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|Air pollution level||Air quality index||Main pollutant|
|Unhealthy|| 153* US AQI||PM2.5|
PM2.5 concentration in Jaipur is currently 12 times the WHO annual air quality guideline value
Unhealthy 153 AQI US
|Wednesday, Dec 6|
Unhealthy for sensitive groups 103 AQI US
|Thursday, Dec 7|
Unhealthy for sensitive groups 106 AQI US
|Friday, Dec 8|
Unhealthy for sensitive groups 110 AQI US
|Saturday, Dec 9|
Unhealthy for sensitive groups 105 AQI US
|Sunday, Dec 10|
Moderate 99 AQI US
|Monday, Dec 11|
Unhealthy for sensitive groups 106 AQI US
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Jaipur is the capital city in the state of Rajasthan, also being one of the largest cities in the region. Located some 268km away from the Indian capital, New Delhi. It is home to just under four million people, and as such sees a large amount of pollution coming from human activity, with vehicles, industrial sectors, festivals and both manmade and naturally occurring fires all contributing to the overall levels of PM2.5 in the air.
PM2.5 refers to particulate matter that is 2.5 micrometers or less in diameter, roughly 3% of the width of a human hair, giving an example of just how microscopic it is. Due to its small size, it can have a number of negative healthy effects when inhaled, and as such is considered a major figure when calculating the overall levels of pollution. In 2019, Jaipur came in with a yearly average reading of 50.5 μg/m³, putting it into the higher end of the ‘unhealthy for sensitive groups bracket’, which requires a PM2.5 reading of anywhere between 35.5 to 55.4 μg/m³ to achieve such a classification.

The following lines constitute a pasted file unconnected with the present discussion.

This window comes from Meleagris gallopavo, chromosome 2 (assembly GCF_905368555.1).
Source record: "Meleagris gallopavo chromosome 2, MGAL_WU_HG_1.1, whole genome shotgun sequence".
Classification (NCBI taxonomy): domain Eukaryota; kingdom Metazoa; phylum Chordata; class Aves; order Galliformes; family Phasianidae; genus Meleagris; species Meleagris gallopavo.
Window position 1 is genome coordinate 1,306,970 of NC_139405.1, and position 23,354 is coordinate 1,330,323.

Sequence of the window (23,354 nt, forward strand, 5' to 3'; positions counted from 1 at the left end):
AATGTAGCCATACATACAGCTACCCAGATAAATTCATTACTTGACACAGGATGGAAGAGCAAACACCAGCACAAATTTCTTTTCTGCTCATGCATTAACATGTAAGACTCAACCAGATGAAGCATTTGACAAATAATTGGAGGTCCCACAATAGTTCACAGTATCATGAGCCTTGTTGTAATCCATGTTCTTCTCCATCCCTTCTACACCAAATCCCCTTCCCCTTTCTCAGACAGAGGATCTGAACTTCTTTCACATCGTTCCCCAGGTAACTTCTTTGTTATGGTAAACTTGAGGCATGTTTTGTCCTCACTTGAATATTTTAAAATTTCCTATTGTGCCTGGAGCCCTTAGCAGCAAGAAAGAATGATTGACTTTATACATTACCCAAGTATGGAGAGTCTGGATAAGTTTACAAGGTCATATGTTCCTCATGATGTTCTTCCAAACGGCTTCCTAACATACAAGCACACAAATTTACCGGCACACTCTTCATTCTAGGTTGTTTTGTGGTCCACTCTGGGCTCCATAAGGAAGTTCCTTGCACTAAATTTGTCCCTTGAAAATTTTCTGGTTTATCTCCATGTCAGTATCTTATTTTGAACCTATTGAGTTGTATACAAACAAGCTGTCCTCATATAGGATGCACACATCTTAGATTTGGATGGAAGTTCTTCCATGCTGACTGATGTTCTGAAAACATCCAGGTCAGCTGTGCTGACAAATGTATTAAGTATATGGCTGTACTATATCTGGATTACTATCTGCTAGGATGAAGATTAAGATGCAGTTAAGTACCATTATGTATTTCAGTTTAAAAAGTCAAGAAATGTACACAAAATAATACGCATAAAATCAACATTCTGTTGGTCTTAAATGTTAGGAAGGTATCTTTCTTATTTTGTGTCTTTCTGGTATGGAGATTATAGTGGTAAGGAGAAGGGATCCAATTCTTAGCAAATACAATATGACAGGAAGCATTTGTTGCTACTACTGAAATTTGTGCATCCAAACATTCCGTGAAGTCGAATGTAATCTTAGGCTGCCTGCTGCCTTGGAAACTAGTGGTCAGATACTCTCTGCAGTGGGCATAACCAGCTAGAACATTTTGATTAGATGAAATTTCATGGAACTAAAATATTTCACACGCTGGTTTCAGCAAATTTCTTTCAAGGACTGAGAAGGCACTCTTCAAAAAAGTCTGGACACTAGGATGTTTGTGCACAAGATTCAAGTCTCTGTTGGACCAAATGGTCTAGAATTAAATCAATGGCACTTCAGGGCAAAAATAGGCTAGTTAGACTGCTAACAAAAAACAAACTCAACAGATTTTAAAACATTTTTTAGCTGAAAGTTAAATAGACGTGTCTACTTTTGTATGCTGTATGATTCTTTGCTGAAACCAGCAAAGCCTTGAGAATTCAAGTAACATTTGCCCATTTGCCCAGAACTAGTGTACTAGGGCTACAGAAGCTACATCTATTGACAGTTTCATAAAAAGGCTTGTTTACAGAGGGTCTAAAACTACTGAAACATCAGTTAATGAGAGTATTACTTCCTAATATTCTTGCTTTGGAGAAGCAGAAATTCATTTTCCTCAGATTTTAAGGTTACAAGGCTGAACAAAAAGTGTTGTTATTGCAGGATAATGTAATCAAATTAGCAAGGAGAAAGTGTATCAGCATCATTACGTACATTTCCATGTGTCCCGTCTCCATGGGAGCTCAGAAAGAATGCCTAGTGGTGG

Although there were numerous months throughout the year that put it in at a higher PM2.5 reading, there were also a few months of respite with lower readings, making the pollution throughout the year fairly sporadic, as is seen in many cities worldwide. This reading of 50.5 μg/m³ puts it in 120th place out of all cities ranked worldwide in 2019, and the 42nd most polluted city in India.
When observing the months of the year over 2019 and the various readings of particulate matter, it can be seen that January was the most polluted month out of the entire year, which shares some similarities with other cities in India, to give an example, the considerably more polluted city of Kolkata came in with a reading of 176 μg/m³ in January, a massive increase in PM2.5 when compared to the rest of the year.
Jaipur itself came in over January with a reading of 99.8 μg/m³, meaning that the beginning of the year would be a time when the air would be permeated with large amounts of smoke and noxious fumes. This reading places January into the ‘unhealthy’ bracket (55.5 to 150.4 μg/m³), making its pollution levels at the start of the year of great concern for a majority of its population, particularly the young, elderly and the immunocompromised. Other months of note were May, October and November, all of which came in with unhealthy readings, which were 56.1 μg/m³, 70.2 μg/m³ and 84.3 μg/m³ respectively.